McGregor Says: Field of dreams in the backyard

A few generations gathered for a brunch on the weekend and as the sun came out for a bit, the younger kids, full of sugar and chocolate, ventured out into the backyard.

These days, when kids go outside it is a lot like bears coming out of hibernation. At first they shield their eyes from the glare of the sun then begin to forage around the yard to see what they can find for entertainment.

One of the adults stuck her nose out the door and pointed out that there was a croquet set up on a shelf. The kids found the cardboard box and emptied out the contents on the lawn. There were no directions but a couple of the older ones had ‘sort of’ played before so they began discussing the rules, inventing new ones and arguing about the course set up.

The girls were very content to finesse the balls through the hoops while the boys looked for every opportunity to put their foot on one ball and smash their opponent’s ball across the yard, under the bushes or careening off the fence.

It’s difficult to blame them. Genetics dictate that if you give a male a club and a ball he is going to hit as hard as he can. Most boys never learn the meaning of the words like finesse, grace, delicate, sensitive or poise. Particularly where sports are involved.

The rain shortened the game and they came back inside declaring that the boys had won but they had cheated. It’s nice to hear that some things never change, generation after generation.

I recall getting a Summer Play Set one year consisting of a croquet set and a badminton set. It didn’t long to set up the poles and the net, mark off a court and soon my brothers and our friends were whacking the plastic birdie back and forth and of course using every opportunity to smash it at an opponent’s head.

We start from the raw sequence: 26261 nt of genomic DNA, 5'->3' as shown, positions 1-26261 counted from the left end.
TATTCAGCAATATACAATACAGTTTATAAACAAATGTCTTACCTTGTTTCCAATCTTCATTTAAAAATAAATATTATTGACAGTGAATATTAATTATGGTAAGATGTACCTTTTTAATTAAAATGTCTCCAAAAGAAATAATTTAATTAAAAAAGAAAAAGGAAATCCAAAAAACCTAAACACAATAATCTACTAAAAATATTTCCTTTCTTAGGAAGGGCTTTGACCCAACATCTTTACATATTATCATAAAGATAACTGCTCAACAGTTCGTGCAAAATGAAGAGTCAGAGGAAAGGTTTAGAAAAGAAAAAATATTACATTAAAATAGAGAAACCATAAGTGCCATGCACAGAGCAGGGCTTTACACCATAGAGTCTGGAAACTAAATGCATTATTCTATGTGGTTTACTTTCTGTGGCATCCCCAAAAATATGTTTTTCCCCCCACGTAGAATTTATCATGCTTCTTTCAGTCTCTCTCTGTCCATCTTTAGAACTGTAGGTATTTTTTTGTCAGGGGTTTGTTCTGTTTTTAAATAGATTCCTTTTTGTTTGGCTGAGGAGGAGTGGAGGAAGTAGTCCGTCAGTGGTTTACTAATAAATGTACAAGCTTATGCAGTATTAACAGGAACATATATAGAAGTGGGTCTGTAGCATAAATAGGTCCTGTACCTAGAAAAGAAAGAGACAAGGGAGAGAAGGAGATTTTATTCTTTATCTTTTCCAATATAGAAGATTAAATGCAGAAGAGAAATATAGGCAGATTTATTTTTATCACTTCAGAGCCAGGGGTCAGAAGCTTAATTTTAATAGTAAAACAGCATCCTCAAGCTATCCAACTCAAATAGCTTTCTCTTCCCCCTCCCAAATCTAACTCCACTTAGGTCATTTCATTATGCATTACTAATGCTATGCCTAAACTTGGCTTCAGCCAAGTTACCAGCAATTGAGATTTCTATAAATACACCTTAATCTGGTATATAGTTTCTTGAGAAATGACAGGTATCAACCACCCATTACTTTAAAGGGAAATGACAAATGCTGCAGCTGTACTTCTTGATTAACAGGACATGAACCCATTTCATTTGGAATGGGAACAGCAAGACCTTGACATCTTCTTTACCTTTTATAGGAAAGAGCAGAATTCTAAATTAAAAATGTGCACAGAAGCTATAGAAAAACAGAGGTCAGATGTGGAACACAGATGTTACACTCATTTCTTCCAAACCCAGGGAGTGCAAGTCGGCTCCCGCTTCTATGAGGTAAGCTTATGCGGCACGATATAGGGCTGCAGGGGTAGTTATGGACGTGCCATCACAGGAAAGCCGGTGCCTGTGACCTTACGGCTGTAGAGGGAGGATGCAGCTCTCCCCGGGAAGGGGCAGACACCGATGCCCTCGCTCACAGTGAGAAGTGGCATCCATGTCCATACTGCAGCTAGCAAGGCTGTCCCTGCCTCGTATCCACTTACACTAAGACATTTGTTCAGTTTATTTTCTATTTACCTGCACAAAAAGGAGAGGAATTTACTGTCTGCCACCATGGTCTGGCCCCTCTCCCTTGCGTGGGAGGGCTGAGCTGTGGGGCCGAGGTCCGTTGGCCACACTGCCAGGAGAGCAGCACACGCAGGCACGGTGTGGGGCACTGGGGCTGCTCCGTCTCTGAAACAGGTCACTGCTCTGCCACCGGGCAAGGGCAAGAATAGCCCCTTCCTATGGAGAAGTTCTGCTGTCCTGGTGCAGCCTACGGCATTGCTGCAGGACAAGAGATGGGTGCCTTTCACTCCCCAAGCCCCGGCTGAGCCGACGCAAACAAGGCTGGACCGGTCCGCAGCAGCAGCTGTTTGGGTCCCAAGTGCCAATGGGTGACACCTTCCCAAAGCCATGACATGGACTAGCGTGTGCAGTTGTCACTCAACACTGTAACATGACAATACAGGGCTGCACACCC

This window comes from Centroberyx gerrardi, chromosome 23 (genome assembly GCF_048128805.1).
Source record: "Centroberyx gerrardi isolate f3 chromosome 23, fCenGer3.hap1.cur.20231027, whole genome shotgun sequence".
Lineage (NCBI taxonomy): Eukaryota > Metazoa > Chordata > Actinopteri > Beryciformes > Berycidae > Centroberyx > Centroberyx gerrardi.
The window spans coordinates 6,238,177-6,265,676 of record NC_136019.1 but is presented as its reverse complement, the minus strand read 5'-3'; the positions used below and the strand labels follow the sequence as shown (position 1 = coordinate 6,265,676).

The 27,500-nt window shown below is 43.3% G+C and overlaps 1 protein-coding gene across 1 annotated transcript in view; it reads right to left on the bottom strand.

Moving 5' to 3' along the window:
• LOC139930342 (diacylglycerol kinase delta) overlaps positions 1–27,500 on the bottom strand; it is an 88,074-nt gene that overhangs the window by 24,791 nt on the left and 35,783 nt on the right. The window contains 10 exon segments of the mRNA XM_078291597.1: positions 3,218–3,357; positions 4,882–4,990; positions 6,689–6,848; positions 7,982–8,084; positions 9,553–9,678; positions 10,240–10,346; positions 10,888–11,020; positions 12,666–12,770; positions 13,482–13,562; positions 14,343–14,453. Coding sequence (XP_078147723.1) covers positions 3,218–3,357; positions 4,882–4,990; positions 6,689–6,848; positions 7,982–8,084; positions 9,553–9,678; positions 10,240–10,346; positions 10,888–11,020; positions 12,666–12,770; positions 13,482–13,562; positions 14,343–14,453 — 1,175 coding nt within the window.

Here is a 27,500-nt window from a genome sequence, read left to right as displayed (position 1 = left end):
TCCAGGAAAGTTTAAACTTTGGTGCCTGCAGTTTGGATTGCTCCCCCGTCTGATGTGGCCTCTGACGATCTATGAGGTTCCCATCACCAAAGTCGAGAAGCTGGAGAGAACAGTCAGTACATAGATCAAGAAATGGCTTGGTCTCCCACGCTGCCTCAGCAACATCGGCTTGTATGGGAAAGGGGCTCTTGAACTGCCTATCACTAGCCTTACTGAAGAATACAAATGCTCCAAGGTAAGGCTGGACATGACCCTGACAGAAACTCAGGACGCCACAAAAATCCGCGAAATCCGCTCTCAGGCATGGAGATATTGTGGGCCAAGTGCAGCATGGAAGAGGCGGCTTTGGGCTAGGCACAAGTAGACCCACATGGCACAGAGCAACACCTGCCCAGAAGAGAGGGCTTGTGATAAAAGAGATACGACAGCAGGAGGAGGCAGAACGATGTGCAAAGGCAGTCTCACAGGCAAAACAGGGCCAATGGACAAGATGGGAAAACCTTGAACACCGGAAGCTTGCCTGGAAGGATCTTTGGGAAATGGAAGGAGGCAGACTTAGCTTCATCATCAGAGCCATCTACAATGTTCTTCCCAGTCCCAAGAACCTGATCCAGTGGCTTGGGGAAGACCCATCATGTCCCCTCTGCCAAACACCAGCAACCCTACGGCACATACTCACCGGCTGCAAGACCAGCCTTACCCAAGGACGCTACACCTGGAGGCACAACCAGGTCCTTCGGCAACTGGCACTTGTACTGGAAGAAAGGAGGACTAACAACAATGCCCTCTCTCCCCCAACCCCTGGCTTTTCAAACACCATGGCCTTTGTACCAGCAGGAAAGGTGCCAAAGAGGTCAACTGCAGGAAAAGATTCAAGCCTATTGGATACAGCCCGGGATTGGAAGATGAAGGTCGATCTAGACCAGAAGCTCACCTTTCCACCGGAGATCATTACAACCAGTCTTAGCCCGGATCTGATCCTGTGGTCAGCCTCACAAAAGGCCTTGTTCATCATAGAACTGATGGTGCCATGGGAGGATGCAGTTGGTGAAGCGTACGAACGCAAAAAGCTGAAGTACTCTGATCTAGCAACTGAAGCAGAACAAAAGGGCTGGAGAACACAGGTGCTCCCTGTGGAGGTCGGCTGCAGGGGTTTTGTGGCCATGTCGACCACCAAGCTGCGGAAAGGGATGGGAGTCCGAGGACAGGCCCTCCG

We had a big back yard that was a baseball diamond, a soccer pitch, a football field and a few times that summer, a large croquet course. By the end of the summer, some of the balls were lost, heads were broken from the mallets from violent use other than playing croquet, and more than one of the metal hoops had been mangled up in Dad’s lawn mower resulting in us boys learning much colorful language.

Everybody on our street had a big backyard and a shed full of balls of all shapes and sizes and as soon you could find that little needle that screwed into the bicycle pump and inflate the ball, the game was on.

You can buy a croquet video game advertised as “Just like being outside.” Sorry, but nothing even comes close to being outside when you are a kid. Getting wet, getting dirty, making up rules, having a wooden ball bruise your shin, those are all character builders. At least that’s what McGregor says.

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